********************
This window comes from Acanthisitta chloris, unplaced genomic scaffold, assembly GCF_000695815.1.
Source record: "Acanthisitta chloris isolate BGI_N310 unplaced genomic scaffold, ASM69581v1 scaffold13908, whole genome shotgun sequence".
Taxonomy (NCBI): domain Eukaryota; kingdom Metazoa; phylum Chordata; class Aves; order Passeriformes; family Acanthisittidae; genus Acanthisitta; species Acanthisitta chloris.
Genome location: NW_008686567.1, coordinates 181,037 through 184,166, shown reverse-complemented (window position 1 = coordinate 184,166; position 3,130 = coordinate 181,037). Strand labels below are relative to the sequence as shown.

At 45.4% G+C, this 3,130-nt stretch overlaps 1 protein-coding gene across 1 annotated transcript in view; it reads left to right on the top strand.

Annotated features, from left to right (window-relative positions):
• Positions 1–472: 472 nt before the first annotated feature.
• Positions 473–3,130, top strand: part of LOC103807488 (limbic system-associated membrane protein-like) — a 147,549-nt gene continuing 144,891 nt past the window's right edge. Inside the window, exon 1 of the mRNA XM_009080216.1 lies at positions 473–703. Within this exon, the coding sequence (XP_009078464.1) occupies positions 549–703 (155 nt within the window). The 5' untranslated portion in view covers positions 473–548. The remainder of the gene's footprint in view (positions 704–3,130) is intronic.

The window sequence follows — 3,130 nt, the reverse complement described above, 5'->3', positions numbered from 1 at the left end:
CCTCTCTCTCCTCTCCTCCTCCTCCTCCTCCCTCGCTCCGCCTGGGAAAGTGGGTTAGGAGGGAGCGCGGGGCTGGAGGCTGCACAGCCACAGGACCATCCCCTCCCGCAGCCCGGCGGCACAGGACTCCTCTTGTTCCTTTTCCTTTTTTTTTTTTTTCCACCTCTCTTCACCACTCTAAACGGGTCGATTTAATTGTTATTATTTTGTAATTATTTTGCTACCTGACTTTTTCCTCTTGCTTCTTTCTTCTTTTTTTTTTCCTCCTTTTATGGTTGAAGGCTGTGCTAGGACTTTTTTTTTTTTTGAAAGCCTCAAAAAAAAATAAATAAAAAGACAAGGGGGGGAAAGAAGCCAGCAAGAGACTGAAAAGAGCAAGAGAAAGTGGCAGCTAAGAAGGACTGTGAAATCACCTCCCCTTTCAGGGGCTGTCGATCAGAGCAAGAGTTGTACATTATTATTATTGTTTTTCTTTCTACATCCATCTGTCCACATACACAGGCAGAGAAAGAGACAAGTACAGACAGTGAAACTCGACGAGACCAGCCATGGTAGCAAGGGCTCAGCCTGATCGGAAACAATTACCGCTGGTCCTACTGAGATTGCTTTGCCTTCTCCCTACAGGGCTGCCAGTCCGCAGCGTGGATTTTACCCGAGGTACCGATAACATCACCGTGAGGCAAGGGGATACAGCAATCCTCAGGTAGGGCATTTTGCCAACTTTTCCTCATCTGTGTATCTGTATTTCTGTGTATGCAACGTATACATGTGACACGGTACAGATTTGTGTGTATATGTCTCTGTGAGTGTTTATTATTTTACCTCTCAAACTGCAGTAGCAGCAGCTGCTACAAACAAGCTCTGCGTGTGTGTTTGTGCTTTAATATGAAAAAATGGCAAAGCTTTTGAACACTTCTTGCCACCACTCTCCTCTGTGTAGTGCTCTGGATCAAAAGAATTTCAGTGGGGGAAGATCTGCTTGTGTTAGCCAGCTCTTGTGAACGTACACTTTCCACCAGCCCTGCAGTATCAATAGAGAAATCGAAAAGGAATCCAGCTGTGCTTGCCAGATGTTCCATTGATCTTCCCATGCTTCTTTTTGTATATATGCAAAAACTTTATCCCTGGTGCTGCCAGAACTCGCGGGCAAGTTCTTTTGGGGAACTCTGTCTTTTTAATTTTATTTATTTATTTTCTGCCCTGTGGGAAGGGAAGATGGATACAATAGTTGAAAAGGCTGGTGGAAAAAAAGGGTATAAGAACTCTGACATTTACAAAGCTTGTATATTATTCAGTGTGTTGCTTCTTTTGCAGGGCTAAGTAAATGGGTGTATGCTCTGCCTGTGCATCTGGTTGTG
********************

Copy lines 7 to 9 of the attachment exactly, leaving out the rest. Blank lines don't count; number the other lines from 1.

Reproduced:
• Positions 1–472: 472 nt before the first annotated feature.
• Positions 473–3,130, top strand: part of LOC103807488 (limbic system-associated membrane protein-like) — a 147,549-nt gene continuing 144,891 nt past the window's right edge. Inside the window, exon 1 of the mRNA XM_009080216.1 lies at positions 473–703. Within this exon, the coding sequence (XP_009078464.1) occupies positions 549–703 (155 nt within the window). The 5' untranslated portion in view covers positions 473–548. The remainder of the gene's footprint in view (positions 704–3,130) is intronic.

The window sequence follows — 3,130 nt, the reverse complement described above, 5'->3', positions numbered from 1 at the left end: